McDonald v. Mobil Coal Producing, Inc.Annotate this Case
McDonald v. Mobil Coal Producing, Inc.
1990 WY 36
789 P.2d 866
Case Number: 89-146
Supreme Court of Wyoming
MOBIL COAL PRODUCING, INC.; BRAD HANSON; PETER TOTIN; AND BERT GUSTAFSON, APPELLEES (DEFENDANTS).
Appeal from the District Court, Campbell County, Timothy J. Judson, J.
Mary Elizabeth Galvan and Kennard F. Nelson of Kirkwood, Copenhaver, Nelson & Galvan, Laramie, for appellant.
Francis E. Stevens of Stevens, Edwards & Hallock, Gillette, and Theodore A. Olsen of Sherman & Howard, Denver, Colo., for appellees.
Before CARDINE, C.J., and THOMAS, URBIGKIT, MACY and GOLDEN, JJ.
[¶1] This is an appeal from a summary judgment in favor of Appellees Mobil Coal Producing, Inc., Brad Hanson, Peter Totin, and Bert Gustafson, denying the claim of Appellant Craig McDonald for wrongful discharge from employment.
[¶2] We reverse and remand.
[¶3] McDonald states the issues as:
I. [Whether t]he trial court erred in holding that the Mobil Coal handbook did not constitute an employment contract.
II. [Whether t]he trial court erred in dismissing Craig McDonald's claim under the covenant of good faith and fair dealing.
[¶4] McDonald worked at Mobil's Caballo Rojo coal mine in Campbell County, Wyoming, from August 1987 until June 1988 as a technician in the preparation plant. Hanson was the mine superintendent, Totin was the mine supervisor of employee relations, and Gustafson was the preparation plant supervisor. McDonald contends that he resigned his position at the mine following rumors that he had sexually harassed a female co-employee. McDonald also contends the resignation resulted from a meeting with Hanson, Totin, and Gustafson where McDonald was told he had the choice of either resigning or being fired.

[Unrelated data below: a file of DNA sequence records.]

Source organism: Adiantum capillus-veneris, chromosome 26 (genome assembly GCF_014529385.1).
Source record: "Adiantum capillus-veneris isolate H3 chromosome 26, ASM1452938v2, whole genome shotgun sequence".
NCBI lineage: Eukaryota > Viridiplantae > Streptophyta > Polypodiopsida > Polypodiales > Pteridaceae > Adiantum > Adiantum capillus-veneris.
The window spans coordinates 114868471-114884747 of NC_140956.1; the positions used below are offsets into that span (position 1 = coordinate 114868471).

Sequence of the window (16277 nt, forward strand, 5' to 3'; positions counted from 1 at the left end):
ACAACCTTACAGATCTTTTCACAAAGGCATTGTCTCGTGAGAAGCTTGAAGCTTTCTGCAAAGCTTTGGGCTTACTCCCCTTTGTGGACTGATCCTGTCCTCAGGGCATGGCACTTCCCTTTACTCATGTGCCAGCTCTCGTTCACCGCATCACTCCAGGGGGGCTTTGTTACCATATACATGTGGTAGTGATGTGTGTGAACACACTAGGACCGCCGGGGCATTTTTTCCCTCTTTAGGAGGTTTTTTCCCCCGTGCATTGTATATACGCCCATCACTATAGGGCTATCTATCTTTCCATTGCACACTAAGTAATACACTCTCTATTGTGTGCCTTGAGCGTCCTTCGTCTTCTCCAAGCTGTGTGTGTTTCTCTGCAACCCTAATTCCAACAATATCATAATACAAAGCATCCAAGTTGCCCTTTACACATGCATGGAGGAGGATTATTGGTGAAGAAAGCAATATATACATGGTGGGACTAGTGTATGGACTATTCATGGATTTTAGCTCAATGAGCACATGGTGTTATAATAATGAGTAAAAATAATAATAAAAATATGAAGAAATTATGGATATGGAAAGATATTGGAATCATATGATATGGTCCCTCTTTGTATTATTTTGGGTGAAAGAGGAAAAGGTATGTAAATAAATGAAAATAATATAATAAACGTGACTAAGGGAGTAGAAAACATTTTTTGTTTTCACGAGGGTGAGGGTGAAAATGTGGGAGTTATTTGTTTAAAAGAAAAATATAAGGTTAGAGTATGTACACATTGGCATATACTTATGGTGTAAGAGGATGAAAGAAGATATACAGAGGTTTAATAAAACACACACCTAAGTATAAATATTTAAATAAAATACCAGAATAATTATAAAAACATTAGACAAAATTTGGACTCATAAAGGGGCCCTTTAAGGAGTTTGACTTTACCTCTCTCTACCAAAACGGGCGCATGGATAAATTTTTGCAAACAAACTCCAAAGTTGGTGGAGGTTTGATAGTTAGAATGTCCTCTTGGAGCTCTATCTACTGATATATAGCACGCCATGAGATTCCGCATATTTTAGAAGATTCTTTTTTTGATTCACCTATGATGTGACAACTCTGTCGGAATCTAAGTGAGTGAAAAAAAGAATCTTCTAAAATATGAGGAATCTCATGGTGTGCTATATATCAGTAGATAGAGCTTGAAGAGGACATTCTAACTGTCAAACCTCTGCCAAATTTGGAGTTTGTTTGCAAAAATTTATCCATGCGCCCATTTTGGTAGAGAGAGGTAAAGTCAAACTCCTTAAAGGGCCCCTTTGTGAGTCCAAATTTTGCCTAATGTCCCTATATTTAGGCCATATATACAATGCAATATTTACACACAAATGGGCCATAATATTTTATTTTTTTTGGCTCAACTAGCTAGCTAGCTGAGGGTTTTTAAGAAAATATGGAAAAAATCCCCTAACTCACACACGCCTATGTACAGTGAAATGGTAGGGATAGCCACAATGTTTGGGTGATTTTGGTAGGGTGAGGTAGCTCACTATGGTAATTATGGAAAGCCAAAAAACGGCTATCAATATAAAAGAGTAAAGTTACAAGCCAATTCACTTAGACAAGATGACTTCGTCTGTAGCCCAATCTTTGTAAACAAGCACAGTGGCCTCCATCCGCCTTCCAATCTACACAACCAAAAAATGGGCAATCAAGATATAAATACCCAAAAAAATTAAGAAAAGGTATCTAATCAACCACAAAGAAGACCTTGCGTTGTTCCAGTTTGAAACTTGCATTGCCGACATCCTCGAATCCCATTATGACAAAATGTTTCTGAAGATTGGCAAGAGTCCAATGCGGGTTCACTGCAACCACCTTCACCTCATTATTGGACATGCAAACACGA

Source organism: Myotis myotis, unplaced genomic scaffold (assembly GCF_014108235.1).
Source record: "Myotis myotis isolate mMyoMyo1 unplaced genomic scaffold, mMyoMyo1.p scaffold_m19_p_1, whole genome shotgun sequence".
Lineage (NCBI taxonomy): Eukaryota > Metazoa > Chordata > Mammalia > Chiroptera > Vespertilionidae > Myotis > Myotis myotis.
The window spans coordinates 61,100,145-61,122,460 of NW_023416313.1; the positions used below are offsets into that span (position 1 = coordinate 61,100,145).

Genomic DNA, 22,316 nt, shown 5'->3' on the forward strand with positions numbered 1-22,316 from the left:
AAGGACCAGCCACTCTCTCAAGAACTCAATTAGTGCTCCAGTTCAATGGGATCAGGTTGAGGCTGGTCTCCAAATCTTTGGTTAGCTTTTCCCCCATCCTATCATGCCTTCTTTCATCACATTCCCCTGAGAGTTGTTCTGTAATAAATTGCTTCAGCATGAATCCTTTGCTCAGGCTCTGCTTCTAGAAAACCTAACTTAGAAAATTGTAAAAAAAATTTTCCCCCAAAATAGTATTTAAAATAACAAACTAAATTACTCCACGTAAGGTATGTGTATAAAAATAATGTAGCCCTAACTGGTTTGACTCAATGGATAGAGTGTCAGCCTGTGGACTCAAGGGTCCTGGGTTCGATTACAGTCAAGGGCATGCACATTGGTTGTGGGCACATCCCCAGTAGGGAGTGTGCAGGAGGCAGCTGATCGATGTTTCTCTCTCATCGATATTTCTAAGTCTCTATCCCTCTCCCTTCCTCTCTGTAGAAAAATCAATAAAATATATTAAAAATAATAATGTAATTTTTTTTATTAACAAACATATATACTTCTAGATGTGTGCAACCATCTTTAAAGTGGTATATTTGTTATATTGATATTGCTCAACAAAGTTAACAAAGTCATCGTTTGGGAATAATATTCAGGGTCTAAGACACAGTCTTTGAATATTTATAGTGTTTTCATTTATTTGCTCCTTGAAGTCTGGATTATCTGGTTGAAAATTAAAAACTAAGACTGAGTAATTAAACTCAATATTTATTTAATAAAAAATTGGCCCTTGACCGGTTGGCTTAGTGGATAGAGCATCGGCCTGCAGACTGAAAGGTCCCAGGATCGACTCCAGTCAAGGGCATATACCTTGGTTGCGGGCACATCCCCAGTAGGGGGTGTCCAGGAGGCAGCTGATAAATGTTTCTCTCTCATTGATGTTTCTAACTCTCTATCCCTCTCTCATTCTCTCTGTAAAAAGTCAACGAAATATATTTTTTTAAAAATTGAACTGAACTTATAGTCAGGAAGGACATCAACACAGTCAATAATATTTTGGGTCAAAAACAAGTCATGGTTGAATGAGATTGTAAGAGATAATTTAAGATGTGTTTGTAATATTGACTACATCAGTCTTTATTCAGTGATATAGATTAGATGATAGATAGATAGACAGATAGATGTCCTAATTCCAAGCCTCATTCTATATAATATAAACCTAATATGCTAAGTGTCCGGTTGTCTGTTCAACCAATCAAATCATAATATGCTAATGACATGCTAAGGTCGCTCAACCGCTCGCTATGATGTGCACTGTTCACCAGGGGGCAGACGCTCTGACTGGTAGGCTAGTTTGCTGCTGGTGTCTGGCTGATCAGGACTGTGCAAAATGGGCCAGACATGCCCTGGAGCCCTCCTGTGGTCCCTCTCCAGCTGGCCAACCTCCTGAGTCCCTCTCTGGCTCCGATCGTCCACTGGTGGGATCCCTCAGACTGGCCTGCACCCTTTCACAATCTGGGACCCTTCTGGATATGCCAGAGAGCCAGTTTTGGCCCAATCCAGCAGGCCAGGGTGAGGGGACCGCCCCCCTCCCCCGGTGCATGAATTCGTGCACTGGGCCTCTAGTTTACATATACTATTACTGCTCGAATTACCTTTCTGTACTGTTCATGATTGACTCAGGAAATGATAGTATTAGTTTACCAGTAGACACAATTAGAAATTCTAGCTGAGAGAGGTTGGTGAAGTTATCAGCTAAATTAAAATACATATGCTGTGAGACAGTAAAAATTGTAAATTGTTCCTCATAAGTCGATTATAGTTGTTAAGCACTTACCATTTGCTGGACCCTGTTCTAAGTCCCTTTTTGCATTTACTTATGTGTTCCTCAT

[¶5] When McDonald applied for the position at Caballo Rojo, he signed a statement on his employment application which said in part:
I agree that any offer of employment, and acceptance thereof, does not constitute a binding contract of any length, and that such employment is terminable at the will of either party, subject to applicable state and/or federal laws.
After he started working at the mine, McDonald received an employee handbook. The stated intention of the handbook, as addressed to Mobil employees, was "to help you understand and explain to you Mobil's policies and procedures." Despite that representation, the handbook stated that it was not a company "comprehensive policies and procedures manual, nor an employment contract."
[¶6] The handbook stated that Mobil was "committed to maintaining an environment of mutual trust, understanding, and cooperation" and that Mobil encouraged communication between employees and supervisors on an informal basis. It informed the reader of the existence of "a Fair Treatment Procedure that afford[ed] an employee the opportunity to be heard, without fear of reprisal." This "Fair Treatment Procedure" was a detailed four-step procedure in which an employee discussed a problem with a supervisor. If the employee was not satisfied with the outcome of this discussion, the employee could take the matter to other supervisory personnel.